CD8+ T Cells

CD8+ T Cells | Erika Wissinger, Imperial College London, UK


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Erika Wissinger, Imperial College London, UK

CD8+ (cytotoxic) T cells, like CD4+ Helper T cells, are generated in the thymus and express the T-cell receptor. However, rather than the CD4 molecule, cytotoxic T cells express a dimeric co-receptor, CD8, usually composed of one CD8α and one CD8β chain. CD8+ T cells recognise peptides presented by MHC Class I molecules, found on all nucleated cells. The CD8 heterodimer binds to a conserved portion (the α3 region) of MHC Class I during T cell/antigen presenting cell interactions (see Figure 1).

CD8+ T cells (often called cytotoxic T lymphocytes, or CTLs) are very important for immune defence against intracellular pathogens, including viruses and bacteria, and for tumour surveillance. When a CD8+ T cell recognises its antigen and becomes activated, it has three major mechanisms to kill infected or malignant cells. The first is secretion of cytokines, primarily TNF-α and IFN-γ, which have anti-tumour and anti-viral microbial effects.

CD8+ T Cells - Figure 1

The second major function is the production and release of cytotoxic granules. These granules, also found in  NK cells, contain two families of proteins, perforin, and granzymes. Perforin forms a pore in the membrane of the target cell, similar to the membrane attack complex of complement. This pore allows the granzymes also contained in the cytotoxic granules to enter the infected or malignant cell. Granzymes are serine proteases which cleave the proteins inside the cell, shutting down the production of viral proteins and ultimately resulting in apoptosis of the target cell.

The cytotoxic granules are released only in the direction of the target cell, aligned along the immune synapse, to avoid non-specific bystander damage to healthy surrounding tissue (see Figure 1). CD8+ T cells are able to release their granules, kill an infected cell, then move to a new target and kill again, often referred to as serial killing.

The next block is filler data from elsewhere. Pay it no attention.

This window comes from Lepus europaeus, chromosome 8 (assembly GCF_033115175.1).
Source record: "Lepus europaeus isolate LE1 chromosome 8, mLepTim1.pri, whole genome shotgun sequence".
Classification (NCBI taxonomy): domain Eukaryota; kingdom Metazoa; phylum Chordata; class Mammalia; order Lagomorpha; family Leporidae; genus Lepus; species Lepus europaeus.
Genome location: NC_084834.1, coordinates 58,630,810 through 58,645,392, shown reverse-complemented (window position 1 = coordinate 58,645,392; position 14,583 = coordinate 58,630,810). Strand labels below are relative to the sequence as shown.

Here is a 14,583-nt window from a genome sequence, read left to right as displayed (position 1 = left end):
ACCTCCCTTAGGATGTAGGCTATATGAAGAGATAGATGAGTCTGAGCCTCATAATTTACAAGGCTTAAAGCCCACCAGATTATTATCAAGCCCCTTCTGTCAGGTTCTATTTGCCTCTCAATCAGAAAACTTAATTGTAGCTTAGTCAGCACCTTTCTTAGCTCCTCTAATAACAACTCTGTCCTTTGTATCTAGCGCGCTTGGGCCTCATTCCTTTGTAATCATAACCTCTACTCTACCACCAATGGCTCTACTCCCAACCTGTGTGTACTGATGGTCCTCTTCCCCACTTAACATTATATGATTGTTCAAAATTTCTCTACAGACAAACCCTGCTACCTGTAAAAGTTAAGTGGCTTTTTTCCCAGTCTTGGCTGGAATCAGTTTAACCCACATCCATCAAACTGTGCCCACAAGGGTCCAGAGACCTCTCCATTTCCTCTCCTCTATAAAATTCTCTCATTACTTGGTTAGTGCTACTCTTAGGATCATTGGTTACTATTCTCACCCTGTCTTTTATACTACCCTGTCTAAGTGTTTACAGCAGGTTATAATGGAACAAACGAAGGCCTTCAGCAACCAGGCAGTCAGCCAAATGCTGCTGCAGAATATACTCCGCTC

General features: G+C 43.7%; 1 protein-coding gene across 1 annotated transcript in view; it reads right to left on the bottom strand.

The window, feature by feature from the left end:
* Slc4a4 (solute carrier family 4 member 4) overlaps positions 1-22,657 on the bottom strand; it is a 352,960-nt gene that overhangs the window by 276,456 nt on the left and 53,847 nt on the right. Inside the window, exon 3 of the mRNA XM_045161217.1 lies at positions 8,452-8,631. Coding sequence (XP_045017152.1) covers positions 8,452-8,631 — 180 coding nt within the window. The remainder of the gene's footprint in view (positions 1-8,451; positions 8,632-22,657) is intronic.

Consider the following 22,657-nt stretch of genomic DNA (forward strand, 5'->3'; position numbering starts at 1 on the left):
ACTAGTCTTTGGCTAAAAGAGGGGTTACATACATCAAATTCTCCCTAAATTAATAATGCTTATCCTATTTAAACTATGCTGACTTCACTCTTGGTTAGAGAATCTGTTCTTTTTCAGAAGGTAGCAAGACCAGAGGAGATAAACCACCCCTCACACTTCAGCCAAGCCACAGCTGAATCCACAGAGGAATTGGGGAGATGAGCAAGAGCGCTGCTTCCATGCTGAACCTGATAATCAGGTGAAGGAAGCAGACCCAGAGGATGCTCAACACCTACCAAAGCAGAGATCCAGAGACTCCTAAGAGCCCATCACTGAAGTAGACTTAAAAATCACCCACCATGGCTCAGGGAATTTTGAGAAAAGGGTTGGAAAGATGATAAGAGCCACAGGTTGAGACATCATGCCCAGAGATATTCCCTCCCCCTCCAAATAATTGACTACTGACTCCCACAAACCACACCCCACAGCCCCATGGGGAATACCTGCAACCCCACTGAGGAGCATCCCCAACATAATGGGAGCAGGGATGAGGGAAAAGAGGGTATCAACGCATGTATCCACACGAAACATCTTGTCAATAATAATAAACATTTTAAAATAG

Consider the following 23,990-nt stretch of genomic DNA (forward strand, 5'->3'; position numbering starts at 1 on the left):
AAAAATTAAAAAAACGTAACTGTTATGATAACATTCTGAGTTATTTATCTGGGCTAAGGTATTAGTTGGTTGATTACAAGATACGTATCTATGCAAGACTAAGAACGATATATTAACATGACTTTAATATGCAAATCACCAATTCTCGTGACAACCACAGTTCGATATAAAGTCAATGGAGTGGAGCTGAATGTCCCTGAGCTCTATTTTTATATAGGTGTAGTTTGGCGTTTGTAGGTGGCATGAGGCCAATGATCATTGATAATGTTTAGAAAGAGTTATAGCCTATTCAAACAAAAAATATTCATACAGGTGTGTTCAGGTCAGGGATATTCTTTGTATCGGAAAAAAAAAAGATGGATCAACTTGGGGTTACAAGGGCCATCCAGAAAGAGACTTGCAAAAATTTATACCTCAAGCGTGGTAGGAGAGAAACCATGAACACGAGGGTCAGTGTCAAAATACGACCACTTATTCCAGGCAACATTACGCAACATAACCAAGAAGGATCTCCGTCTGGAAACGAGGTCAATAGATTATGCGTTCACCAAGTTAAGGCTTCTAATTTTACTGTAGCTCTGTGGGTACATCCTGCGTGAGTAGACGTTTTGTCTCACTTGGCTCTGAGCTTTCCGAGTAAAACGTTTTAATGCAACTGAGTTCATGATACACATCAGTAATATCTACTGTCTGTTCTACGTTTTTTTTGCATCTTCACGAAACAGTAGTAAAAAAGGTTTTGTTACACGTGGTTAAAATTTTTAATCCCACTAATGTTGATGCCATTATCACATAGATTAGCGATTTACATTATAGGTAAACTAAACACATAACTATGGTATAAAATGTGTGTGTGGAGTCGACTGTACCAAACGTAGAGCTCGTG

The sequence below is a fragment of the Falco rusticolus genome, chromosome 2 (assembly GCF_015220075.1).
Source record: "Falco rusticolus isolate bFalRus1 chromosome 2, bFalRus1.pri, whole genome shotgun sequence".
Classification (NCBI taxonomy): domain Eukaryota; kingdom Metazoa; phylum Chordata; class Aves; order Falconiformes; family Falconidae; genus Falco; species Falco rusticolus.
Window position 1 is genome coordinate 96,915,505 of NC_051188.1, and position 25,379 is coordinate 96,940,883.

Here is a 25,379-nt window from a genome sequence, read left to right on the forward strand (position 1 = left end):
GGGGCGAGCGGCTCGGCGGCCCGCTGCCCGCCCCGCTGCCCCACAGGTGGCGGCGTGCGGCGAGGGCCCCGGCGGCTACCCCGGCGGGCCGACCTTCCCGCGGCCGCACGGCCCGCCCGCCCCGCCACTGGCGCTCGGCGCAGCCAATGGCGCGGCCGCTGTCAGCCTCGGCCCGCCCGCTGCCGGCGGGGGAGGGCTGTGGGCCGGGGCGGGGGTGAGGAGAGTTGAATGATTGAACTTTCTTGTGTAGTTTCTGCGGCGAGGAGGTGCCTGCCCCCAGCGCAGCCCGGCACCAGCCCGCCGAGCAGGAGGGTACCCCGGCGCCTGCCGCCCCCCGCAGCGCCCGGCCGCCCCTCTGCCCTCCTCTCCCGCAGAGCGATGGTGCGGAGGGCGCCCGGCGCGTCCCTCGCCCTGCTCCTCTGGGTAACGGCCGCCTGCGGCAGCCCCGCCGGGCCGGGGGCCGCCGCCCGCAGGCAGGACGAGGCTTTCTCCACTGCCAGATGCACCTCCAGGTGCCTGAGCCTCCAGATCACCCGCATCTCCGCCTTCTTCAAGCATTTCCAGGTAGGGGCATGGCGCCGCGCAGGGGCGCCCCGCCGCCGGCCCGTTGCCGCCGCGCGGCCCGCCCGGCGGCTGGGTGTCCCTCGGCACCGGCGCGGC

The third major function of CD8+ T cell destruction of infected cells is via Fas/FasL interactions. Activated CD8+ T cells express FasL on the cell surface, which binds to its receptor, Fas, on the surface of the target cell. This binding causes the Fas molecules on the surface of the target cell to trimerise, which pulls together signalling molecules. These signalling molecules result in the activation of the caspase cascade, which also results in apoptosis of the target cell. Because CD8+ T cells can express both molecules, Fas/FasL interactions are a mechanism by which CD8+ T cells can kill each other, called fratricide, to eliminate immune effector cells during the contraction phase at the end of an immune response.

In addition to their critical role in immune defense against viruses, intracellular bacteria, and tumours, CD8+ T cells can also contribute to an excessive immune response that leads to immunopathology, or immune-mediated damage.

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